Now at this point we knew a result was pretty much out ofthe question, we’d been out for over 8 hours and no chance of catching anyone,but for us it was pride. We’ve never not finished a 24hr race and we didn’twant to give up, neither did the drivers, Roger especially had never finished a24hr race and whilst we weren’t going to win I was determined that ThorneyMotorsport doesn’t quit anything it does.
The next 3 hours were pretty stressful, the drivers allmanaged to get out and delicately shift the car to save stress on the homemadeshaft but pretty soon the home made clutch started to give up. However at thispoint we’d managed to get one of our suppliers out of bed (seriously) and he’dpopped down with a new clutch and release bearing (and a bill) so we swappedthat out and off we went again. At this point we looked at the timing screen abit more, prior to that it was depressing reading as even the Safety Car haddone more laps than us (a point some of the less supportive members of thepublic took glee in pointing out on our Facebook page) and it appeared thetough conditions (so many cars went out of the race due to the heat) had takena toll on the class runners. RJN went out with a blown engine early on so weknew they were out but looking down the list there were only a couple ofrunners left in, so if we managed to keep the car going to the end we had ashot at a class podium, however, we have to get to the finish line, our lack oflaps killed any chance of a podium if we didn’t. And so proceeded our slowclimb up the screen, little by little we went from dead last to 3rd in class, wecouldn’t make second as despite the second place Porsche also having retired wedidn’t have the time to catch up on laps. Each driver went out, maintained adecent lap time and drove as delicately as possible, however the stress on thegearbox was starting to tell, the shifting had gotten harder and harder so bythe time it came down the last two stints we weren’t sure if we’d get anygears, Will came in with the advice “If you can get 5th, keep it, nochanges”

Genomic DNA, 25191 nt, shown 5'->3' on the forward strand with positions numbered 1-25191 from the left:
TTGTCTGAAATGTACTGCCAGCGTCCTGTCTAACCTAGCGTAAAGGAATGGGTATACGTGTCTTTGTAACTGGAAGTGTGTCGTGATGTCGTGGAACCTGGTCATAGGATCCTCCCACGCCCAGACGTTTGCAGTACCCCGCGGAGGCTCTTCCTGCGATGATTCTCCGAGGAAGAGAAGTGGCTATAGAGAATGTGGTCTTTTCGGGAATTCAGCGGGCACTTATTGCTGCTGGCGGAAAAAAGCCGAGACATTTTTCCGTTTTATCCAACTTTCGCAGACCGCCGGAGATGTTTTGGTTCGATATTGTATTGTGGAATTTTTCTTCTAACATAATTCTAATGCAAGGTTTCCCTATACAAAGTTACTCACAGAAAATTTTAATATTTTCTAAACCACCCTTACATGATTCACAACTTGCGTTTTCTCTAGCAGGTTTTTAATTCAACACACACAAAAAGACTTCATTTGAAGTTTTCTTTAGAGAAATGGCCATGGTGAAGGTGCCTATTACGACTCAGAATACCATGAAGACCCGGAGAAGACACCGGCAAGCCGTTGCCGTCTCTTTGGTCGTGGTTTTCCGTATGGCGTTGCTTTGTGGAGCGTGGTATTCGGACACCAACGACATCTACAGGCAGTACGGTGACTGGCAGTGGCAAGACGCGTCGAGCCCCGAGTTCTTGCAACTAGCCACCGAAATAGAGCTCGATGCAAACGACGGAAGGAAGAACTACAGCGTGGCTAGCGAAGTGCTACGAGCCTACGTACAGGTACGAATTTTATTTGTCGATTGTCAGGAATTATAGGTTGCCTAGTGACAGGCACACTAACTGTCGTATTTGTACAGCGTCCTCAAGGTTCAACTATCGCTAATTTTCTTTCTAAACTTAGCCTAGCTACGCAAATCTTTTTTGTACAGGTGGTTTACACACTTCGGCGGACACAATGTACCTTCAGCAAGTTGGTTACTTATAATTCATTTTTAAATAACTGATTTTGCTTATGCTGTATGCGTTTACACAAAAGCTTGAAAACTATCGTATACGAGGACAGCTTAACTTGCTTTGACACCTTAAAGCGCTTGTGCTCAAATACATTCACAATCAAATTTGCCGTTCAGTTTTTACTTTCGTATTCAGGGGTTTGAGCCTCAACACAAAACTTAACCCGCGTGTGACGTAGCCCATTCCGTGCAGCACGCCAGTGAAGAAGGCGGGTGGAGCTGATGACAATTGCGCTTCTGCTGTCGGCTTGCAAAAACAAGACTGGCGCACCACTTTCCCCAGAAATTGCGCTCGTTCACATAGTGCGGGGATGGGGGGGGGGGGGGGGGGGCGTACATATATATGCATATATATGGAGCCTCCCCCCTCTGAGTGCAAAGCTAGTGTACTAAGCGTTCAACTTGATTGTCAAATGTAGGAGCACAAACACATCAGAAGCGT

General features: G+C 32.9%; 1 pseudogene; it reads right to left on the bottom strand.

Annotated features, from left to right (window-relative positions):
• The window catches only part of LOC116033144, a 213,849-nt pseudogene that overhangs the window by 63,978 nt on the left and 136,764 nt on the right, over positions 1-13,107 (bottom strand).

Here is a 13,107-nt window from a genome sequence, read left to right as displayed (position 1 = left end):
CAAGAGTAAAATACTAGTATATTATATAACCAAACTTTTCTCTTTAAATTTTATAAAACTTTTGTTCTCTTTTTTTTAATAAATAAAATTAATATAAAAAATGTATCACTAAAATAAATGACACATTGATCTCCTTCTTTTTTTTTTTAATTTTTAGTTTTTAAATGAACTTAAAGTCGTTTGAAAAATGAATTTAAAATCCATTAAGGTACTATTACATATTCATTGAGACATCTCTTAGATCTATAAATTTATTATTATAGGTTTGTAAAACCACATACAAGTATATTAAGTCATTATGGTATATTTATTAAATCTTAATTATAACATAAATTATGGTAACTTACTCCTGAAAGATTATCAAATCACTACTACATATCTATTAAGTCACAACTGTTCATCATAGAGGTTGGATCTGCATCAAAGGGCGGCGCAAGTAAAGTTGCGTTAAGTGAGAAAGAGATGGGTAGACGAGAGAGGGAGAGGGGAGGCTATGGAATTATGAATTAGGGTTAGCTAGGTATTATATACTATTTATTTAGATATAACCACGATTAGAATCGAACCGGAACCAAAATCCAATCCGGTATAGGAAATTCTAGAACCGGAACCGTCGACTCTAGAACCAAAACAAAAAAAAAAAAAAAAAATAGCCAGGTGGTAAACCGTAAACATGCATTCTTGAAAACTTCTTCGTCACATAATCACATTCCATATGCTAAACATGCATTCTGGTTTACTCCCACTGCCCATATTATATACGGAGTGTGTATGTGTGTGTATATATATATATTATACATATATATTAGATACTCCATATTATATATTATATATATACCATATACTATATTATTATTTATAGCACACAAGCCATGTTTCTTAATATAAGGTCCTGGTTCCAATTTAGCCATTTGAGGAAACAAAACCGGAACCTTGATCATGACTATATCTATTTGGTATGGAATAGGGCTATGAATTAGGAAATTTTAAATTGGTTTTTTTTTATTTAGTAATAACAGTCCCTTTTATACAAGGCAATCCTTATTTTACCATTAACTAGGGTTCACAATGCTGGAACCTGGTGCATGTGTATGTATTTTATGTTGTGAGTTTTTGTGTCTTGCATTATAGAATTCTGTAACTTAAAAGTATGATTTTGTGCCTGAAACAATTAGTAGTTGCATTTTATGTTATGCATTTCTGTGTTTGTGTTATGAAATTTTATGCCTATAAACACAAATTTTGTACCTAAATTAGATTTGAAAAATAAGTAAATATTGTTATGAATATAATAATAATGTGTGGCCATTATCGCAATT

So, out I went on last stint, one hour to go, we were 3rdin class but had to cross the line to keep it, 5th gear only, goingout from the pits was nerve wracking, 1st – no problem, 2nd– no problem, 3rd, 3rd, 3rd, nope, back to 2nd,3rd – yes, 4th, nope, 4th, nope, back to 3rd,then 2 fast hits on the stick and I’d got 5th, thank god. We thenproceeded to meander about avoiding trouble, a car span in front of me at onepoint (I’d have no chance of re-starting if I’d hit it or stalled) but after anhour we managed to cross the line to get third place in class, unbelievable.
At the time I’d said to a few people that the result wasn’t‘racing’ as such, we weren’t fighting for lap times against other cars ordicing with daring overtake manoeuvres but we were certainly ‘competing’. Whereasother teams gave up when it appeared impossible to continue we didn’t, indeedit felt as if we ‘couldn’t’ give up such was the passion to continue to thefinish line. The drivers, Roger, Dan, Will and Matt were impeccable, patientand sensible driving that allowed the damaged car go 12 hours to the line.
The real heroes of course were the pit crew, Team ManagerTim along with his fantastic team of technicians, Brian, Matt, Scott,Darren, Jim, Ash, Shane, the impromptu helpers of Ben and the largely family relatedsupport crew of Esme, Steve, Pete and even my kids Ethan and Nyah for ferryingfood and drink from pits to garage.
And of course to Willie, forever to be known as Willie theWelder for fabricating up a gearbox part whilst hammered that allowed us to getto the line. Cheers Willie, give me a call when you’ve recovered from yourhangover.
Thorney Motorsport on Facebook